The management of Shell Nigeria has compensated residents of Bodo, a community in Niger Delta with the sum of 55 million Euros over oil spills that destroyed thousands of livelihoods in the area.
Audrey Gaughran, director, global issues, Amnesty International and the Centre for Environment, Human Rights and Development, explained that a court order, which was obtained in the United Kingdom, UK, has driven Shell to make an out-of-court settlement of £55 million to compensate the affected community.
“The £55m will be split between £35m for 15,600 individuals and £20m for the community. While the pay-out is a long awaited victory for the thousands of residents, it shouldn’t have taken six years to get anything close to fair compensation,” he said.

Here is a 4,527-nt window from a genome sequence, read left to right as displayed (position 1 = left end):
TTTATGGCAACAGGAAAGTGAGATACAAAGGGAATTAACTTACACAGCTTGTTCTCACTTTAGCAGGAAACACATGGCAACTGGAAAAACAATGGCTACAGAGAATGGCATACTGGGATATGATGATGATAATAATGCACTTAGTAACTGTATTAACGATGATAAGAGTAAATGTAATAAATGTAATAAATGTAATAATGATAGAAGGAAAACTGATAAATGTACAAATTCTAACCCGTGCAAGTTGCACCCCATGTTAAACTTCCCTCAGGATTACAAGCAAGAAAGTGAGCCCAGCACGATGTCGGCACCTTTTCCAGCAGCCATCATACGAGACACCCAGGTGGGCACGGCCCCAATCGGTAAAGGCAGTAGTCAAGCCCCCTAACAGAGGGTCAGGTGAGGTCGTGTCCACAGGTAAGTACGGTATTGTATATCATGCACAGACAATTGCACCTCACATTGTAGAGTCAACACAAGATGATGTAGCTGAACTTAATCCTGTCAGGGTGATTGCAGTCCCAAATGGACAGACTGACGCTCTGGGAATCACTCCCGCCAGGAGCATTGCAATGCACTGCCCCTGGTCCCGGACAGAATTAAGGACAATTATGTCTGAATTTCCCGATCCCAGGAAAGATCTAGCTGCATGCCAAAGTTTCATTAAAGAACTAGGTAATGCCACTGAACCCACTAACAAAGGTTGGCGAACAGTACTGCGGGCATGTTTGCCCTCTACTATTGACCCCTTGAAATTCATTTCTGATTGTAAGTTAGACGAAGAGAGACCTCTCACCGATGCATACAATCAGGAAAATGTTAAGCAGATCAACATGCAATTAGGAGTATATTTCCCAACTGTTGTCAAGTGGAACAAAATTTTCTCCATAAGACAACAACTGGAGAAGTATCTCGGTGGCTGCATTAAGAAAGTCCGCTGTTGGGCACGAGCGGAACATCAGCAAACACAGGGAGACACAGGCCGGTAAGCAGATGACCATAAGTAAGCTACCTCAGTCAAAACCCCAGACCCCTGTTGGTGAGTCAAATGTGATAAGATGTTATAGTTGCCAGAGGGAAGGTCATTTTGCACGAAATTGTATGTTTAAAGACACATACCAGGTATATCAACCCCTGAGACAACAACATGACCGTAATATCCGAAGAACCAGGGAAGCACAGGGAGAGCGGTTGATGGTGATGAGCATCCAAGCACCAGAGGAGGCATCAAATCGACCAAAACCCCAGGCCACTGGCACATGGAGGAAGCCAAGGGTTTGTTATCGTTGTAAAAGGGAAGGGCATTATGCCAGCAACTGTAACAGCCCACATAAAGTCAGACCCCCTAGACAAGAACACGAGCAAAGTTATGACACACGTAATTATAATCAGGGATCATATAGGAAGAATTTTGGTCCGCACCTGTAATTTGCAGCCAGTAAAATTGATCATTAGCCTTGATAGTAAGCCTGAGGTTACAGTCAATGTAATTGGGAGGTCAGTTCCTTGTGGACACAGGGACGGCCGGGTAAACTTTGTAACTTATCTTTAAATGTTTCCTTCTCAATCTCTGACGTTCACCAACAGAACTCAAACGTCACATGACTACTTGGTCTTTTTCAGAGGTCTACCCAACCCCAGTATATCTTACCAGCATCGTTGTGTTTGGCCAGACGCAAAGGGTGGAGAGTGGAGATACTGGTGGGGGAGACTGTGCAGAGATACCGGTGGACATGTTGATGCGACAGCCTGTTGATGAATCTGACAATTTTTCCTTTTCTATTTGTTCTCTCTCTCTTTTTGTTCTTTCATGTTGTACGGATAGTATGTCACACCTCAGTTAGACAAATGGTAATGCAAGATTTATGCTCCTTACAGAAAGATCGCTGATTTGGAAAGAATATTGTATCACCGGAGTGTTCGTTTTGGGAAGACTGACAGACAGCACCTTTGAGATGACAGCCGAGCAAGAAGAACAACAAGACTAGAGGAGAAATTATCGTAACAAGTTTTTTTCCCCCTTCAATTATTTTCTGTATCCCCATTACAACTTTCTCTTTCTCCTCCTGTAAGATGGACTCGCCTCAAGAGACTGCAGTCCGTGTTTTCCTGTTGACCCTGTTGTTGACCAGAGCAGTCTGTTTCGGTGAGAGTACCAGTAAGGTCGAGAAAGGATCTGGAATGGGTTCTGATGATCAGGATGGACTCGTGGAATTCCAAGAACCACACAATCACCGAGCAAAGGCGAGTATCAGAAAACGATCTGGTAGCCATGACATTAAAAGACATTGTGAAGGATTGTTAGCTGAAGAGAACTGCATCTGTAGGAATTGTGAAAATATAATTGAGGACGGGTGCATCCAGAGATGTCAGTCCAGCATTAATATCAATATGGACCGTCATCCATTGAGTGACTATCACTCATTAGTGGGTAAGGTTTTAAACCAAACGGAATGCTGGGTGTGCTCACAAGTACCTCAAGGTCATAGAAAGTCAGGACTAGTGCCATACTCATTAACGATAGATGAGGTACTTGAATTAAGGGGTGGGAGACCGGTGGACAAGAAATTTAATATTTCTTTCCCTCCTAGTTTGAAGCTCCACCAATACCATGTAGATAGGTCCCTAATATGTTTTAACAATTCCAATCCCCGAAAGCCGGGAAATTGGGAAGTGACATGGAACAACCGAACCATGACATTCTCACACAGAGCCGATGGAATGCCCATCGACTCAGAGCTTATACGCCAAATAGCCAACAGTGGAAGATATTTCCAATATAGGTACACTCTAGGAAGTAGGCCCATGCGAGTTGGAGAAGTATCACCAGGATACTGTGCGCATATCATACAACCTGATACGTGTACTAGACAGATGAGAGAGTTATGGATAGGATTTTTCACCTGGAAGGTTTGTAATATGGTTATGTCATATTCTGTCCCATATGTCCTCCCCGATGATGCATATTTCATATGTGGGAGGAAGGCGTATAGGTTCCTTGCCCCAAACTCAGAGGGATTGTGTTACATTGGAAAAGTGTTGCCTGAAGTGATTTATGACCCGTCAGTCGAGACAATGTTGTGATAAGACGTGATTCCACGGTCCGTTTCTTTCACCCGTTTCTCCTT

He added that the compensation is a step towards justice for the people of Bodo, but insist that justice will be fully achieved when Shell properly cleans up the heavily polluted creeks and swamps so that those who rely on fishing and farming for their income can begin to rebuild their livelihoods.
“I am very happy that Shell has finally taken responsibility for its action,” says Christian Kpandei, a Bodo fish farmer, whose fish farm was destroyed by the oil spill.
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